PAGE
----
The current Chief Executive of NHS England, Sir Simon Stevens, was a friend of Boris Johnson at university and it was fellow Oxford alumnus David Cameron who appointed him to his current position in 2014. Stevens was at the NHS for a number of years before heading to America to work for UnitedHealth – the largest private health insurer in the world. Ten years later, he’s back and making reforms that, once again, seem to be driven by saving money rather than duty of care or maintenance of health.
Critics say the NHS has been deliberately run into the ground to justify privatisation measures and this is evidenced by understaffed hospitals with insufficient resources and exhausted workers. Staff absence due to mental health reasons costs the NHS £500 million a year and has seen a rise of 23% in the last five years (Laura Hyde Foundation). Doctors and nurses are taking their lives due to the resultant stress and trauma. Those who work hard to care for us at our most vulnerable moments are not given appropriate support themselves. It is unacceptable and unsustainable.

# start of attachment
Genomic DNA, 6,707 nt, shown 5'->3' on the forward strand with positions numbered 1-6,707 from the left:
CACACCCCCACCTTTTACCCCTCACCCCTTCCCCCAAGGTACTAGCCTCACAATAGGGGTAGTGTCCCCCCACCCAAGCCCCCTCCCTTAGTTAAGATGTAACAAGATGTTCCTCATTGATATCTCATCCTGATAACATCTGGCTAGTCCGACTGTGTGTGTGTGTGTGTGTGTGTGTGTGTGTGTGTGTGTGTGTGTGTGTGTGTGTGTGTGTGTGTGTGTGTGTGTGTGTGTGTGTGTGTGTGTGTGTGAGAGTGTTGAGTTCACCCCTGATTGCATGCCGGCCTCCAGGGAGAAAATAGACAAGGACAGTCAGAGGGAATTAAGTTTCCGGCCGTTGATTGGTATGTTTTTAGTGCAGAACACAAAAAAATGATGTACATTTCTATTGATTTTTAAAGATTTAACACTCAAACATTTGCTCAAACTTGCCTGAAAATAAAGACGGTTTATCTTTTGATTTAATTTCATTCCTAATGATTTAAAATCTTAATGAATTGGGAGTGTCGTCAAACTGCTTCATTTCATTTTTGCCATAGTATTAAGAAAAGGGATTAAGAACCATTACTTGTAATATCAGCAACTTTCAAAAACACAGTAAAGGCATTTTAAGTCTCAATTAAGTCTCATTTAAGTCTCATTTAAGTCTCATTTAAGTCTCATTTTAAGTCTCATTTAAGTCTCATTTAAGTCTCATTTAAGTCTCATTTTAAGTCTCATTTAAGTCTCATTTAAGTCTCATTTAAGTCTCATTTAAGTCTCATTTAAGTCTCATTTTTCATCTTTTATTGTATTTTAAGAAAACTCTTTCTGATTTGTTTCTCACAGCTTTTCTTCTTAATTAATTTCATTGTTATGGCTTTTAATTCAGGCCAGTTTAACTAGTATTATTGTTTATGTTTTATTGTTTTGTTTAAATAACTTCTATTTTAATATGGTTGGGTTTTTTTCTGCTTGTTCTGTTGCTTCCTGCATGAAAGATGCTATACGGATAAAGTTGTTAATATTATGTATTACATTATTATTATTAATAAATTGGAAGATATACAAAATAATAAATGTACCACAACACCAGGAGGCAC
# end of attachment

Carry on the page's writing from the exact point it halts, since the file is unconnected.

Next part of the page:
But not everyone is doing badly – some are doing very well. Serco, one of the main NHS contractors, saw profits in excess of £160 million in 2020, even though their much-maligned test and trace system was a shambles; it cost the taxpayer £108 million and was little more than a grand waste of money. Public Health England approached Serco in January 2020 to discuss pandemic preparedness and the contract was not put out to tender as it should have been.
Rupert Soames, the CEO of Serco is former Conservative MP Nicholas Soames’ brother and both are the grandsons of Winston Churchill. The main shareholder in Serco is Jupiter Asset Management, whose director is Edward Bonham-Carter, a member of an elite family, who is also a director of ITV. The more you look, the more you find that many of those getting rich from this pandemic are connected through politics, affluence and ancestry.
Serco, along with KPMG, were awarded contracts to construct and staff the Nightingale hospitals, which were barely used due to a lack of doctors and nurses to work in them. The designated buildings are mostly now on standby for future use, with at least one re-purposed as a mass vaccination centre. Very little information about these hospitals is available to the public and the government remain unaccountable for the colossal amounts of money spent and wasted.